The battery manufacturer Corvus has presented its preliminary findings after the fire onboard the ferry Ytterøyningen this fall. The Norwegian Maritime Authority (NMA) said it backs the findings, even though the NMA also would like to consider a report from Norwegian police drawing its conclusion.
According to Corvus’ preliminary findings, the cause of the initial fire was most likely a leak from the cooling water system of the battery pack. Findings indicate that a twisted gasket in the cooling system most likely caused the leak. It has not yet been determined what caused the twisted gasket.
Due to the ongoing service work, no part the battery system was connected to the ship systems at the time of the incident. Consequently, no alarms from the battery system were sent to the ships alarm system.
Like others that have looked at the incident, the NMA stated that it has also focused on finding out why the incident escalated and resulted in an explosion several hours after the fire had been extinguished.
According to the NMA, the escalation of the incident may be connected to the use of the seawater sprinkler system for a short period of time, which among other things, caused several short circuits.
Corvus Energy CEO Geir Bjørkeli described the fire as a one-off event in a press release.
“For Corvus it is important to release the preliminary conclusions on the cause of the fire on board Ytterøyningen, thus avoiding speculation and uncertainty regarding the safety of lithium-ion battery-based energy storage systems. Safety has been, is and will always be Corvus Energy’s first priority,” Bjørkeli said.
The company underscored that its preliminary findings were supported by all parties involved in the investigation, including Norwegian Maritime Authorities and DNV-GL.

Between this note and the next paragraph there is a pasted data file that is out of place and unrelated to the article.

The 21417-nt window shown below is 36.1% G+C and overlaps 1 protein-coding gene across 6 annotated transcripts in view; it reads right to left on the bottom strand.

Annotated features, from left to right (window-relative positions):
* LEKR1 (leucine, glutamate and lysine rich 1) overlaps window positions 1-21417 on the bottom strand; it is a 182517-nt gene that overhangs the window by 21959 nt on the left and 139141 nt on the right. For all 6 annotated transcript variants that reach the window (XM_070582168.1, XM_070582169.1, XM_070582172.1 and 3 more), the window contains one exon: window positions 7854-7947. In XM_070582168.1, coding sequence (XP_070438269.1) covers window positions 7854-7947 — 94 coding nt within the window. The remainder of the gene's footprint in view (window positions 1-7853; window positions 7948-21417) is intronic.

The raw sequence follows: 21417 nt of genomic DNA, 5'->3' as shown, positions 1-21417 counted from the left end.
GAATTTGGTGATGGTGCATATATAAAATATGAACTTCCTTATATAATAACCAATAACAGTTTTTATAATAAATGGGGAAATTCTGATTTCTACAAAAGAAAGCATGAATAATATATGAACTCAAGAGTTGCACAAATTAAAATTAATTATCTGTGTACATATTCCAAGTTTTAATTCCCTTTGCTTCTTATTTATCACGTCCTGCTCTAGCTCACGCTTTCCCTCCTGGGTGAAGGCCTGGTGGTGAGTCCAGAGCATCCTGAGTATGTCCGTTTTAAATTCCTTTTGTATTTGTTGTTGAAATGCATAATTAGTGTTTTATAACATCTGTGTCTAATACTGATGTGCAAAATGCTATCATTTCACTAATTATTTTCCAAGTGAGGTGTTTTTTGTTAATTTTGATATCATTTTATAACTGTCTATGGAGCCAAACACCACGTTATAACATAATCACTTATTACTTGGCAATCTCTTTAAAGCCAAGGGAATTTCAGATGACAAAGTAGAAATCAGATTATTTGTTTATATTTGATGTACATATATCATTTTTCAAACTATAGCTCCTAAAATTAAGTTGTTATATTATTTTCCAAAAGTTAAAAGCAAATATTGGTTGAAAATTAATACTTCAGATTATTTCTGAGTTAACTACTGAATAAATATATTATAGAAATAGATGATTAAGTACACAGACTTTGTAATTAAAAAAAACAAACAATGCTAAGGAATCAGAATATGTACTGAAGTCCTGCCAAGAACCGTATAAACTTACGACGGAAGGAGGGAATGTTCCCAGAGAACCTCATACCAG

The investigation has been led by the Kvinnherad police in Hordaland, Norway. Fire engineering expertise from the Norwegian National Criminal Investigation Service, DNV GL, Norwegian Maritime Authorities, Corvus Energy, insurance companies, and other stakeholders have also been involved.
The car ferry, built in 2006 and converted to battery-hybrid in 2019, was in regular operation, running on its diesel engines when the fire started. There were twelve passengers and three crew members aboard the vessel at the time. The vessel was able to moor safely, and all passengers and vehicles disembarked as scheduled. No personal injuries were suffered in connection with the incident and no environmental damage has been reported.
Based on the investigations aboard the vessel, supported by external experiments and analysis – Corvus said that the following preliminary conclusion has been made:
The most probable cause of the fire was a leakage in the battery system’s liquid cooling circuit. Findings indicate that a twisted gasket, intended to seal the cooling plate outside of a battery module is the most probable cause of the leakage.
It is too early to conclude whether the twisted gasket was a result of the recent service work on the cooling system or if it was caused by other reasons.
The leakage created arching between electrical components, at pack voltages of 1000Vdc, igniting a fire. The fire was fueled by ethylene glycol components from the coolant and caused external heating of battery modules.
Due to the ongoing service work, no part of the battery system was connected to the shipside systems at the time of the incident. Consequently, no alarms from the battery system were sent through the ships alarm system.
Findings have shown that the patented and certified Corvus Passive Single Cell Thermal Runaway isolation safety system has worked as designed and intended, most likely limiting the damage from the fire.
Both the vessels Novec 1230 inert gas system and the vessel saltwater fire sprinkler system were deployed during the event. The saltwater sprinkler system was installed as an additional safety barrier. Indications are that the activation of the saltwater sprinkler system contributed to escalating the incident.
The further investigation will focus on how the extent and severity of the following events were able to develop towards an explosion 12 hours later in the switchboard room adjacent to the battery room.